Thursday, 25 February 2016

Posing "Challenging" Problems

Posing problems is a appropriate title to this post as they tend to pose me problems trying to write them.

My school was lucky enough to recently have Mignon Weckert talk during a maths job a like. She is passionate about how important posing challenging maths problems are.

So off I went...

The process I went through is based on readings and advice from people who are leaders in inquiry maths and with more knowledge than myself, most notably Mignon.

First, I started with a Central Idea:

Number operations can be used to solve problems in a variety of ways
and with the idea that...
Multiplication and division are effective and efficient ways to solve problems.

From my formative assessment (see previous post) I found that...
  • Some students are skip counting
  • Some students are using repeated addition
  • Some students are using multiplication facts
  • Some students are using materials
  • Some students are answering it ease!
  • Some students have no idea (they told me so!)
  • Some students counted all. 
Great 7 different "groups"! 
NOTE: I don't group students any more. The benefits of students working in mixed groups are just too great. I am just aware of where each student is at in their learning.

Now, my first thought was, "How do I pose questions that cater to all of these groups?" 

The advice I was given was..."pose problems that challenge them all!"

Great, but easier said than done!

So, I looked at my "groups" and focused on the central idea. I wanted my student to realise that multiplication and division are efficient and effective methods of solving problems. 

Problem Number 1:

So more by chance than good planning. My class were going on a field trip. I was going to divide them into groups, but I thought... well why don't you let them do it. Now with 21 students the problem immediately presented a challenge as we needed to get into groups of 5. It was also difficult as it dealt with division even before we explore multiplication. I decided to give it a go and see how it went.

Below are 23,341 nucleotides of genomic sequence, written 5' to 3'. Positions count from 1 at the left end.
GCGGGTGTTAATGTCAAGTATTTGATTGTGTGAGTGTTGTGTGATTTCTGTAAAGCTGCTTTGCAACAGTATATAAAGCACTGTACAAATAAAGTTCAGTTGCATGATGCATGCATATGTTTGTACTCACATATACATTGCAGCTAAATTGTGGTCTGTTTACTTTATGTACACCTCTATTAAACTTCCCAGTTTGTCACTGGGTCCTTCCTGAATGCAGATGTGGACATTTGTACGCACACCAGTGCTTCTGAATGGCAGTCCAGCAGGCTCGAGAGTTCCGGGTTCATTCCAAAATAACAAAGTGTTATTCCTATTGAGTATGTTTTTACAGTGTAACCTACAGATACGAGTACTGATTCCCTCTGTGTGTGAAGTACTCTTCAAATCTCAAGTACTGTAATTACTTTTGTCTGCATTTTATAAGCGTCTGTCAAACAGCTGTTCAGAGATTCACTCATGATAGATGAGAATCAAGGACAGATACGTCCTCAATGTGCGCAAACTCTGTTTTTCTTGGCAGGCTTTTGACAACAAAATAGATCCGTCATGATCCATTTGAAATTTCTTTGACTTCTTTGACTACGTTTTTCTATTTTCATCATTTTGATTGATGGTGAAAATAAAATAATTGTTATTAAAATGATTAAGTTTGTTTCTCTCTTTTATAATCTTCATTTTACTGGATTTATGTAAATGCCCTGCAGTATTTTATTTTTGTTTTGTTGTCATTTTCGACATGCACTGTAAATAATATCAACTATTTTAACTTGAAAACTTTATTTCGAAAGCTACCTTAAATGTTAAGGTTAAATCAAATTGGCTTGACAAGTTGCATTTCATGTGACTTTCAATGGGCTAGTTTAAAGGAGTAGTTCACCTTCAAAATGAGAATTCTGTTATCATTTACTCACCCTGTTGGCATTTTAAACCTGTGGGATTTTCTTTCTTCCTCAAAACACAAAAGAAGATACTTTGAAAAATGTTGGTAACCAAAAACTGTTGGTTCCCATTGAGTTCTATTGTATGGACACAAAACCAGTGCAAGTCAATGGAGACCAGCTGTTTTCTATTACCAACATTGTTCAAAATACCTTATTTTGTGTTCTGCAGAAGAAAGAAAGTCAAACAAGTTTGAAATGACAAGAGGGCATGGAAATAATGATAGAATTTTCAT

• It was challenging for most, due to the 21 
  • To extend those who needed it.  I said each group should have even boys and girls (knowing we have more boys than girls).
  • I had rich conversations with my strugglers. We used materials, talked about skip counting or using basic facts.  One student even said that multiplication makes it easier BINGO!
  • Some kids drew pictures others used materials.
  • I challenged the higher, some even said that it was tricky.
  • Some said 4 groups of 5, that didn't work. So we then talked about 5 groups of 4, with 1 more remaining. Commutative properties! 

 Problem Number 2:

I gave students 4 different sets of arrays. Instead of using easy amounts, I made arrays that went over groups of 10, for example 15 groups of 2 or 2 groups of 15. The reason for this was to challenge students to experiment with breaking groups ups (division), combining the use of repeated addition or using skip counting to help solve the problem. The problem was simply to find the totals of each array and show me how.

  • Posing harder problems opened up a range of strategies.
  • Students worked in groups and learnt from listening to other strategies.
  • Students had the flexibility to solve problems in different ways using different operations.
  • Students made connections between all 4 operations. 
  • It didn't really challenge those higher working students. This is something that I still need to work on. 

My big take away so far is that... that when you make questions challenging, you bring out questions, challenge understandings and encourage discussions because you are making the students think! 

Problem Number 3.

I went to hang out my washing I had 19 pieces of clothing to hang up and 35 pegs. If each piece of clothing needs two pegs do I have enough?

  • We discovered the link between addition, subtraction, multiplication and division. i.e. split 19 into 10 and 9 or round up to 20 to help us solve 19 x 2.
  • Kids who tried 35 divided by 19 were stumped. Then one said lets use multiplication 19 x 2 as it is easier to solve.
  • When working with larger numbers such as 19, it allows you to challenge those who need it and to also support the others. I could work with students on 9 x 2 by creating arrays, but still allowing them to solve the problem. 
Some more questions I have come up...

I have between 15 and 23 apples. How many different ways could I divide them into equal bags?

50 / 5 + 10 = 20 write a story to explain what happens here?

3 X 5 = 30/2 - true or false why?

Use 23 linking cubes to show your understanding the 2, 3, 5 times tables.

Create your own stories using the 2,3,5 times tables.

9 x 0 = 0 Why?

I will continue to add to this post as I move through the unit. If you have any questions that have worked in your class I would love to hear them. 

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